Cherry blossoms are the symbol of the spring season in Japan. No site is more famous for its profusion of blossoms than the Yoshino hills south of Nara. One hundred thousand trees, mostly yamazakura (white mountain cherries), burst into bloom for two short weeks in early April. The original groves were said to have been planted by a Buddhist priest in the late seventh century. They were consecrated to the god Zao Gongen and new trees were planted from time to time until the entire hillside was covered. Yoshino has long been celebrated for its beauty in Japanese poetry.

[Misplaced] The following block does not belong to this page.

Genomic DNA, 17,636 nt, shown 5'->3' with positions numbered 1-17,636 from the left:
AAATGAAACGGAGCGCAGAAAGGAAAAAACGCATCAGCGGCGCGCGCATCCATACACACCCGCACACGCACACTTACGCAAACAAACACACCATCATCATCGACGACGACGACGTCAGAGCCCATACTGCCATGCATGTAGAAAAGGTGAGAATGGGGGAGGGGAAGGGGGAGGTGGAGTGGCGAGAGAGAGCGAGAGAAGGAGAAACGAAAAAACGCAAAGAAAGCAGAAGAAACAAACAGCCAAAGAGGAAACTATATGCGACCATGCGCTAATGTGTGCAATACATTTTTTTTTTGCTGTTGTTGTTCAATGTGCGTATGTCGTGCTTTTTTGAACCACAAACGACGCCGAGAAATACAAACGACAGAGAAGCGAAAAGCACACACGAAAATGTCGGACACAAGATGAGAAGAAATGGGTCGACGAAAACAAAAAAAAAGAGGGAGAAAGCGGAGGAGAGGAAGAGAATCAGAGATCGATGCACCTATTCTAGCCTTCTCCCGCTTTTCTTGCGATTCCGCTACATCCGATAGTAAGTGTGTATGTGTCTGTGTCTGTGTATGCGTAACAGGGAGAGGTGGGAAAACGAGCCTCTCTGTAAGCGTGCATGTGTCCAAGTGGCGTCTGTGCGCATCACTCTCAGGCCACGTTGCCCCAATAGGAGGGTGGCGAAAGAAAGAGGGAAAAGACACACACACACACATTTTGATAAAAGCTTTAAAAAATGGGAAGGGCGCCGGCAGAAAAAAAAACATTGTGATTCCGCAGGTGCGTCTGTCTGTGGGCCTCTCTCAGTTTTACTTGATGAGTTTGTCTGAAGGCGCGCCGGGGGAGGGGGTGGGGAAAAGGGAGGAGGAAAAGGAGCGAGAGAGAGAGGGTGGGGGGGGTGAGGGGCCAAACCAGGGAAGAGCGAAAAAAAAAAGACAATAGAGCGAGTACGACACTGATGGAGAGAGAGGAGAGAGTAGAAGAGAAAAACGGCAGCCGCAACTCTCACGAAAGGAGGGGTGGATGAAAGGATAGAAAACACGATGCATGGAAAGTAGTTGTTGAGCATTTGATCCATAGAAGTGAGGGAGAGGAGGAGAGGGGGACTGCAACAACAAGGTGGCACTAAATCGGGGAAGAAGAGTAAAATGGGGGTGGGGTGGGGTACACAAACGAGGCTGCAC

The autumn counterpart to Yoshino is the scenery of the Tatsuta River, Kyoto, here visualized on the back panels on the interior of the cabinets. The stands of red maples and leaves flowing on the current of the river, like the scenery of Yoshino, evoke literary and pictorial themes.